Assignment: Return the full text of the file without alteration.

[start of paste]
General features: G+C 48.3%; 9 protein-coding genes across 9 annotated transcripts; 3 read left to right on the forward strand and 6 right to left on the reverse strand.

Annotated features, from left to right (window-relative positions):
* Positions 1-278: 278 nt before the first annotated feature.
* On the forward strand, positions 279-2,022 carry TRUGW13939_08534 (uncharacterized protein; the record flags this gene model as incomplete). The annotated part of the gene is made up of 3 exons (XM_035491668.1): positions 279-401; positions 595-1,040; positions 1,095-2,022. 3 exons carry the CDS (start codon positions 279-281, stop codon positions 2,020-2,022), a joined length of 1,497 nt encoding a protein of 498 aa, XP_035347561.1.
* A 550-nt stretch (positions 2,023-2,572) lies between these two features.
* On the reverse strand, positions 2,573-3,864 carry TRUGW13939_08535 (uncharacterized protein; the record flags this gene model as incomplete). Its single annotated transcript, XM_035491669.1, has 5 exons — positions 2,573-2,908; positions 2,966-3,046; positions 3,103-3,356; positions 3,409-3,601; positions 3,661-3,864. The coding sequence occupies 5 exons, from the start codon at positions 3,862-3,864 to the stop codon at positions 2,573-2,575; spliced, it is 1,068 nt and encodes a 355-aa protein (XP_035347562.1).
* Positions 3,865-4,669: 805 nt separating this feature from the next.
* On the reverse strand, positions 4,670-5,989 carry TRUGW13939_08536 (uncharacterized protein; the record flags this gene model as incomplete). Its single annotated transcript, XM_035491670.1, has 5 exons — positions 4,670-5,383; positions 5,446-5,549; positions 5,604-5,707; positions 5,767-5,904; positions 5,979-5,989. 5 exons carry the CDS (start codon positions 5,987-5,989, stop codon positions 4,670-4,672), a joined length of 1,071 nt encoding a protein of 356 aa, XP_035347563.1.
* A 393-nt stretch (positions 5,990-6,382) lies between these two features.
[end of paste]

General features: G+C 48.3%; 9 protein-coding genes across 9 annotated transcripts; 3 read left to right on the forward strand and 6 right to left on the reverse strand.

Annotated features, from left to right (window-relative positions):
* Positions 1-278: 278 nt before the first annotated feature.
* On the forward strand, positions 279-2,022 carry TRUGW13939_08534 (uncharacterized protein; the record flags this gene model as incomplete). The annotated part of the gene is made up of 3 exons (XM_035491668.1): positions 279-401; positions 595-1,040; positions 1,095-2,022. 3 exons carry the CDS (start codon positions 279-281, stop codon positions 2,020-2,022), a joined length of 1,497 nt encoding a protein of 498 aa, XP_035347561.1.
* A 550-nt stretch (positions 2,023-2,572) lies between these two features.
* On the reverse strand, positions 2,573-3,864 carry TRUGW13939_08535 (uncharacterized protein; the record flags this gene model as incomplete). Its single annotated transcript, XM_035491669.1, has 5 exons — positions 2,573-2,908; positions 2,966-3,046; positions 3,103-3,356; positions 3,409-3,601; positions 3,661-3,864. The coding sequence occupies 5 exons, from the start codon at positions 3,862-3,864 to the stop codon at positions 2,573-2,575; spliced, it is 1,068 nt and encodes a 355-aa protein (XP_035347562.1).
* Positions 3,865-4,669: 805 nt separating this feature from the next.
* On the reverse strand, positions 4,670-5,989 carry TRUGW13939_08536 (uncharacterized protein; the record flags this gene model as incomplete). Its single annotated transcript, XM_035491670.1, has 5 exons — positions 4,670-5,383; positions 5,446-5,549; positions 5,604-5,707; positions 5,767-5,904; positions 5,979-5,989. 5 exons carry the CDS (start codon positions 5,987-5,989, stop codon positions 4,670-4,672), a joined length of 1,071 nt encoding a protein of 356 aa, XP_035347563.1.
* A 393-nt stretch (positions 5,990-6,382) lies between these two features.